Kitchen installation: a helpful guide

Kitchen installation: a helpful guide

Here we answer some frequently-asked questions, and talk you through the unique installation process at Neptune and how our kitchens are designed and fitted to last a lifetime.

What’s the most important thing when it comes to kitchen installation?

The most important thing with any kitchen installation is levelling. No floor is flat, not even in a brand new property, and if a kitchen isn’t levelled, it will affect the structural integrity of the cabinet and the doors and drawers won’t open properly. It’s important that installations are tailored to every kitchen and a good fitter will use a laser line to mark up the room and scribe the cabinets to the floor. When cabinets arrive fully finished and painted, it’s easy to think they look straight and perfect when they’re set out in position. It’s not until the heavy countertop is installed on top that the lack of levelling shows up. Expert fitters will use an electric planer to trim the stiles down and ensure they sit totally flat to the floor, in turn creating a level surface for the worksurface to sit on.

How important is it to use an approved kitchen fitter?

It’s important to make sure that the person fitting your kitchen is properly qualified and that the cabinetry comes with a guarantee that covers you for any faults or adjustments needed in the years to come. Often, in order to warrant a guarantee, you’ll need to have used an accredited fitter. At Neptune, we offer a lifetime guarantee on all of our kitchens but only if they have been installed by an approved fitter. To gain accreditation and reach our exacting standards, our fitters have to have undergone a weeks’ training by our installation experts and designers.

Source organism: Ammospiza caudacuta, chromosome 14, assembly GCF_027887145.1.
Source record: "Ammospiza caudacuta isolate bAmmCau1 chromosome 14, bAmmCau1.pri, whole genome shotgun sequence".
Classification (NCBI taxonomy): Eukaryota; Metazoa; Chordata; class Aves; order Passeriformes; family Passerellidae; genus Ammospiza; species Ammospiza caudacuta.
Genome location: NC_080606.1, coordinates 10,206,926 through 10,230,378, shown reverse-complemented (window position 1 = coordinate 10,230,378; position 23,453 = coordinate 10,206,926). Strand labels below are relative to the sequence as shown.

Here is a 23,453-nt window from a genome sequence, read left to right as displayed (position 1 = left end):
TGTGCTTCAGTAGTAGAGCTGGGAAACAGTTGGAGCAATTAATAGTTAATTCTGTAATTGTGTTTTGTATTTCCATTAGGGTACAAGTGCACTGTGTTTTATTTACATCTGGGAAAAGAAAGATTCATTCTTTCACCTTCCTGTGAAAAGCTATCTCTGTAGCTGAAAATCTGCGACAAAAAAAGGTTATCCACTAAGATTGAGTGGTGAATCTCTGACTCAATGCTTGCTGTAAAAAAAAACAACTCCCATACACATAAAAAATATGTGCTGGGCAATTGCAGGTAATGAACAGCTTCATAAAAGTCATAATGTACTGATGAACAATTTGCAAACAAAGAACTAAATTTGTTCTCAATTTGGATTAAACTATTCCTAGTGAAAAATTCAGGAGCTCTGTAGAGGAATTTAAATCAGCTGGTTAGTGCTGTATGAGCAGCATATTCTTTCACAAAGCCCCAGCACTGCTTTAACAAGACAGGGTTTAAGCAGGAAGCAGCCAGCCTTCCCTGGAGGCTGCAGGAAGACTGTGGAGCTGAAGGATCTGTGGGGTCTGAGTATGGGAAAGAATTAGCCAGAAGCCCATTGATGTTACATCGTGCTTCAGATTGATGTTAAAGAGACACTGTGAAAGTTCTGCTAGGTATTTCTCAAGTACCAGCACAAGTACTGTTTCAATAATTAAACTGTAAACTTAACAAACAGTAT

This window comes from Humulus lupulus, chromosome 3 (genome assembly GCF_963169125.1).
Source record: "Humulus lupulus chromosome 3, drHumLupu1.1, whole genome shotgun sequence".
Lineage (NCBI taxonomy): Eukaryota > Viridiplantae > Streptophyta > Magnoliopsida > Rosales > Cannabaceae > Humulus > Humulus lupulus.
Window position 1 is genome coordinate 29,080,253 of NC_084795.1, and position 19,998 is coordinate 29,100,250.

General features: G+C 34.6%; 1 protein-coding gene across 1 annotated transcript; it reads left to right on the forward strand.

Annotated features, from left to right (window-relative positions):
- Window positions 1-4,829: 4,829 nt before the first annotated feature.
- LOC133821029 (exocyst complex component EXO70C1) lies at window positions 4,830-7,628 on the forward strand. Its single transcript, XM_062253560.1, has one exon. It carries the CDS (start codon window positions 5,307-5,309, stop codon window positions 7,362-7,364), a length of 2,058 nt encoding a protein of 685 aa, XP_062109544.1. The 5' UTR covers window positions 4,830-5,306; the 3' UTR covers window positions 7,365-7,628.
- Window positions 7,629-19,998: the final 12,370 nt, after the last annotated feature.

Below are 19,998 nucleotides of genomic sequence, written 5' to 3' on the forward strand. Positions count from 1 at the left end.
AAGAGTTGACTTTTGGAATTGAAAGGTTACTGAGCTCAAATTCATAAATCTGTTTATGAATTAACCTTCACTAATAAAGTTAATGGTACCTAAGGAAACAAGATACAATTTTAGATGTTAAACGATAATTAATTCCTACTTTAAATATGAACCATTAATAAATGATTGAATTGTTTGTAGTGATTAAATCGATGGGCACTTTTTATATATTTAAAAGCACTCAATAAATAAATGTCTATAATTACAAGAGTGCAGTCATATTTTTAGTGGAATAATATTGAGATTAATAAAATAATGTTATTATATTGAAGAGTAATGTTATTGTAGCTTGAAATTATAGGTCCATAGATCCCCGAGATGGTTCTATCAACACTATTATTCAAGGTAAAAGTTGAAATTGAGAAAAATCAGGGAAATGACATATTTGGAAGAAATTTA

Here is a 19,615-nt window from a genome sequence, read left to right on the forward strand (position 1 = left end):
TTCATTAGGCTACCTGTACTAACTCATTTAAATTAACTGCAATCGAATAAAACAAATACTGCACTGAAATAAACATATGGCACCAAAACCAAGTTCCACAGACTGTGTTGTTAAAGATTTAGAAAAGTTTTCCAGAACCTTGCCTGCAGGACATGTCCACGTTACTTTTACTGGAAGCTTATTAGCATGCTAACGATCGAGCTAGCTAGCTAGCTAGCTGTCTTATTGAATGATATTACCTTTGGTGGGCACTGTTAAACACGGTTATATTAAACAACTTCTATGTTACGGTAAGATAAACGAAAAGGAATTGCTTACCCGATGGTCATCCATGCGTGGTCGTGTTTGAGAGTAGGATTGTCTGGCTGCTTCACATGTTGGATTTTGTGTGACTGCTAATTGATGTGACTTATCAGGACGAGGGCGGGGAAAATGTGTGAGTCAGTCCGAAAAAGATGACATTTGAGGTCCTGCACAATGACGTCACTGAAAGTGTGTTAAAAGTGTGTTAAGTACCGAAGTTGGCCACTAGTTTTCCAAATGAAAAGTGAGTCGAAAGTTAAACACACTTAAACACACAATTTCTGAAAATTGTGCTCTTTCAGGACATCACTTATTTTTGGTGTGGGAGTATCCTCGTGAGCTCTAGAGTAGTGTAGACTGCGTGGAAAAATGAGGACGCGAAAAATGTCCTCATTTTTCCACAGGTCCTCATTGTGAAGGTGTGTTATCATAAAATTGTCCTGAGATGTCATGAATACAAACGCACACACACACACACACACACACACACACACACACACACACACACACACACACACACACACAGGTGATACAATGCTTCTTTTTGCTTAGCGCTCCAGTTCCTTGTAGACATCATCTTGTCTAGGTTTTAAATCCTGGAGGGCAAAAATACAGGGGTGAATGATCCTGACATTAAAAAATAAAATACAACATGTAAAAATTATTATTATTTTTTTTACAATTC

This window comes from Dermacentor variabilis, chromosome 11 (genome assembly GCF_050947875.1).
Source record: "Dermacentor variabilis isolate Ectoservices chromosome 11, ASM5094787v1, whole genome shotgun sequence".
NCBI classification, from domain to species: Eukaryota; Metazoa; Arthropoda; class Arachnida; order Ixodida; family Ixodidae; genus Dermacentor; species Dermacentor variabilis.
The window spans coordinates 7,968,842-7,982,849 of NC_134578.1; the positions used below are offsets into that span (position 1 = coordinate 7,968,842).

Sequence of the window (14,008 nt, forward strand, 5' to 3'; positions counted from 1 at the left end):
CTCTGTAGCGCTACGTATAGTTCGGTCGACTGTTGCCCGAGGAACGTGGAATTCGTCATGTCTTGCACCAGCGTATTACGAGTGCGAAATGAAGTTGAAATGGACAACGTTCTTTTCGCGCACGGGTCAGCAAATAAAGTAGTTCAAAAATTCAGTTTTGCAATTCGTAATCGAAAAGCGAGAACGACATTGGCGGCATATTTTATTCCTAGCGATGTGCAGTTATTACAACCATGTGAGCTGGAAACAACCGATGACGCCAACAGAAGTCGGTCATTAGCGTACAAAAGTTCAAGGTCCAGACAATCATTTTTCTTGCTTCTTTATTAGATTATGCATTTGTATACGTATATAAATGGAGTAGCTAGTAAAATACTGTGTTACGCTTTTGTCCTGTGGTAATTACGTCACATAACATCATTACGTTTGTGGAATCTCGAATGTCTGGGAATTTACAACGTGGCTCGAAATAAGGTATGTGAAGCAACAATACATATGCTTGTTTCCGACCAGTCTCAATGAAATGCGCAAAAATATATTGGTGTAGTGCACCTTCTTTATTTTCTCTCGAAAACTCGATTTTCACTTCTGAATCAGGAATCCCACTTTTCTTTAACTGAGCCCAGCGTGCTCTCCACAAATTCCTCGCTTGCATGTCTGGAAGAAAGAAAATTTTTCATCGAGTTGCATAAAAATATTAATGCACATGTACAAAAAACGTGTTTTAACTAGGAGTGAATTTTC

How do the design and materials affect the installation process?

The design and materials used in the construction of a kitchen are really important. At Neptune we make sure the materials we use are solid and not a reconstituted version of its original, such as chipboard or MDF, which are reconstituted timber, formed using formaldehyde and resins. We use ply and solid timber. Ply is stronger, structurally sounder and is resistant to water which is just what you’ll want for a hardwearing kitchen, but also one that is holding the weight of a heavy countertop. The design is also significant so look out for the details in the kitchen cabinetry which should be a box properly built with solid sides, bases and backs rather than a single unit with mechanical adjustments at the base. Most chipboard kitchens are constructed using a chipboard base, chipboard sides and chipboard/hardboard back and rails at the top to hold the sides together. Basically that ‘unit’ is not structurally ‘sound’ until they are screwed together and/or screwed back to a wall. At Neptune we don’t make kitchen ‘units’. We’re true cabinet makers, all our kitchen cabinets have ply sides, base and a solid ply top. We make a proper box, that is structural in its own right before it’s even fitted in the kitchen.

What else affects the quality and longevity of Neptune’s kitchens?

At Neptune we make cabinets that could last a lifetime. Take the door hinges as an example, we use a traditional butt hinge. There is no adjustment to the hinge as it never needs adjusting. The screws that secure the hinge are going into the solid timber frame and are there for the lifetime of the cabinet. Neptune’s painted kitchens are finished by hand using a durable water based eggshell paint. In years to come, should you wish to restyle the kitchen, all it needs is a very light sand, just to key the surface, and the kitchen can be transformed by changing its colour and possibly the knobs and handles.

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